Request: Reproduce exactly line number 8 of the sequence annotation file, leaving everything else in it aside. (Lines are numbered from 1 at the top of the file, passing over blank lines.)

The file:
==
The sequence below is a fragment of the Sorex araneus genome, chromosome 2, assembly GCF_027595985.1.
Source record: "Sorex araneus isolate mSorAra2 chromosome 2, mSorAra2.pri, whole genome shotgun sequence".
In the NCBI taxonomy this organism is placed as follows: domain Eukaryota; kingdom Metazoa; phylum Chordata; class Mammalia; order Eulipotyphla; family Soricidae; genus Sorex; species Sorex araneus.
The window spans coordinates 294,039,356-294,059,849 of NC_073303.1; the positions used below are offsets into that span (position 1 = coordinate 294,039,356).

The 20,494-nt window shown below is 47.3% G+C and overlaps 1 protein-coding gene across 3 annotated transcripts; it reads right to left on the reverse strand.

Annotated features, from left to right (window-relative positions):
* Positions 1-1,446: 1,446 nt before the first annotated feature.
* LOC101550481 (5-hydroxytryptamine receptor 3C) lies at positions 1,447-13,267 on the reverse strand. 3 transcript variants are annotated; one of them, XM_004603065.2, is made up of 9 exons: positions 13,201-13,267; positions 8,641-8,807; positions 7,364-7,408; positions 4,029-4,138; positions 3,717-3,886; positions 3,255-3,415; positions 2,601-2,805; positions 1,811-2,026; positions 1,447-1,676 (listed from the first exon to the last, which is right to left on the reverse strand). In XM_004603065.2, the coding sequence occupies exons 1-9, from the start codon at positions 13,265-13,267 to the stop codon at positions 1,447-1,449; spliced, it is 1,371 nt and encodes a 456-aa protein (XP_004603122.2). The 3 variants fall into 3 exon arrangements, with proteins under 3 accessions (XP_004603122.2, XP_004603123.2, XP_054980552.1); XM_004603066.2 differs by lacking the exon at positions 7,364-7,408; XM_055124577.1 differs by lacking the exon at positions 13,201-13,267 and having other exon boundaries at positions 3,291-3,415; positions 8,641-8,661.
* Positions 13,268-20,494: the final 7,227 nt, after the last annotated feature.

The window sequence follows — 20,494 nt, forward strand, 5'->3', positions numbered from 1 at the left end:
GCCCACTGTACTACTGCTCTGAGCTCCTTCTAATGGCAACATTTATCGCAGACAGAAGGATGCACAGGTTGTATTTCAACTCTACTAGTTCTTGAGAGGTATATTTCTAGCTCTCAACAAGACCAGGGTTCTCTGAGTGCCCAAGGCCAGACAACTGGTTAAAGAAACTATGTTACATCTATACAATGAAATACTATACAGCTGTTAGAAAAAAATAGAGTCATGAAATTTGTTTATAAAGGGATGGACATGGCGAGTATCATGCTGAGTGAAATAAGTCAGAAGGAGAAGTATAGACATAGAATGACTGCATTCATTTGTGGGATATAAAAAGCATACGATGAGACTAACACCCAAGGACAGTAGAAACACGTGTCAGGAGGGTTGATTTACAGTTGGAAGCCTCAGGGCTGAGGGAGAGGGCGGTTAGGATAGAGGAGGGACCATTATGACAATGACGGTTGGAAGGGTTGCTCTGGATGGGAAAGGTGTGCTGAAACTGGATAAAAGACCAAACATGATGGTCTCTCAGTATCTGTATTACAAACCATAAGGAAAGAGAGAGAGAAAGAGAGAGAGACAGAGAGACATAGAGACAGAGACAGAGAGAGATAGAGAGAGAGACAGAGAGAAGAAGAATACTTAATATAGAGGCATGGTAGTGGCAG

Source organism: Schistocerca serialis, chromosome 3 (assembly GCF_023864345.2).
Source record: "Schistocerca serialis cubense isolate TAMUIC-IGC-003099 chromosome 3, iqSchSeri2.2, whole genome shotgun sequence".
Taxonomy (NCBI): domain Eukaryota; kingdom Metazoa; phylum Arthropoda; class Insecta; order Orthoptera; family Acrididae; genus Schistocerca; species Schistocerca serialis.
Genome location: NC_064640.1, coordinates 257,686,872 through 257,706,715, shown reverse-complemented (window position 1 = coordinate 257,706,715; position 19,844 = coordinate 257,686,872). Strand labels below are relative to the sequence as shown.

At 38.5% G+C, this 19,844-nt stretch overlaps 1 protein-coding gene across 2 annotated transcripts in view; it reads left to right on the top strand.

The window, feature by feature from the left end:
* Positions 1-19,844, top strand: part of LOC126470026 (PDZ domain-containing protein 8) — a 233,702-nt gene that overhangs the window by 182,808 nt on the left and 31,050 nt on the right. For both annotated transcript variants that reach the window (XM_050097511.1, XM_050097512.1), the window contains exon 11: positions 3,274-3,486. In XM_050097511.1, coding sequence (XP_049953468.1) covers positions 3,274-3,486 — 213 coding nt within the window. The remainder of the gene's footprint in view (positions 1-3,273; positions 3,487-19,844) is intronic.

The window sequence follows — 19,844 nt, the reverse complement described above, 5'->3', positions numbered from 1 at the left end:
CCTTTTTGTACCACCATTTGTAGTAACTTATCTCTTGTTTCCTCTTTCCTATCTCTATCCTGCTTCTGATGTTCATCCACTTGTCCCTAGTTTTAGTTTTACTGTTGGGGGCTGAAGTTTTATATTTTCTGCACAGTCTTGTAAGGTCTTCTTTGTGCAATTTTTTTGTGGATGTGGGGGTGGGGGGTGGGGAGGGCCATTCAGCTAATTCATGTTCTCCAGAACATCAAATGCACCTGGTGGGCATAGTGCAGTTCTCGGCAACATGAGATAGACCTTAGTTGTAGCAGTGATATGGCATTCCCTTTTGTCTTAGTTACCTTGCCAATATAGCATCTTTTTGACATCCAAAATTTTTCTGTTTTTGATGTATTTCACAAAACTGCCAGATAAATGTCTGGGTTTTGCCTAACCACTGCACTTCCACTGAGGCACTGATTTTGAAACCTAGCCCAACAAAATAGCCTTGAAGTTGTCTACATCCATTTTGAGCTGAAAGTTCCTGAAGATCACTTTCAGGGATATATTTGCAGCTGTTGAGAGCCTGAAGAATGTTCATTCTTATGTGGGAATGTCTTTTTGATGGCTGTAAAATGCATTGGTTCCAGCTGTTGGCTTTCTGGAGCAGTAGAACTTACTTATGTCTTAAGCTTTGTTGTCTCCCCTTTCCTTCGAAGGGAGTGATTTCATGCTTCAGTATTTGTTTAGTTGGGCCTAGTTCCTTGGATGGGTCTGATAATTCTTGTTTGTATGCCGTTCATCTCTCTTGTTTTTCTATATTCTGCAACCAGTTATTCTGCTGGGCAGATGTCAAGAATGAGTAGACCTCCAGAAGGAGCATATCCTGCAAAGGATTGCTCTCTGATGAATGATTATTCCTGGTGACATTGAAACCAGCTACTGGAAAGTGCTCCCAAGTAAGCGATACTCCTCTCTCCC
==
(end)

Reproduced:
* LOC101550481 (5-hydroxytryptamine receptor 3C) lies at positions 1,447-13,267 on the reverse strand. 3 transcript variants are annotated; one of them, XM_004603065.2, is made up of 9 exons: positions 13,201-13,267; positions 8,641-8,807; positions 7,364-7,408; positions 4,029-4,138; positions 3,717-3,886; positions 3,255-3,415; positions 2,601-2,805; positions 1,811-2,026; positions 1,447-1,676 (listed from the first exon to the last, which is right to left on the reverse strand). In XM_004603065.2, the coding sequence occupies exons 1-9, from the start codon at positions 13,265-13,267 to the stop codon at positions 1,447-1,449; spliced, it is 1,371 nt and encodes a 456-aa protein (XP_004603122.2). The 3 variants fall into 3 exon arrangements, with proteins under 3 accessions (XP_004603122.2, XP_004603123.2, XP_054980552.1); XM_004603066.2 differs by lacking the exon at positions 7,364-7,408; XM_055124577.1 differs by lacking the exon at positions 13,201-13,267 and having other exon boundaries at positions 3,291-3,415; positions 8,641-8,661.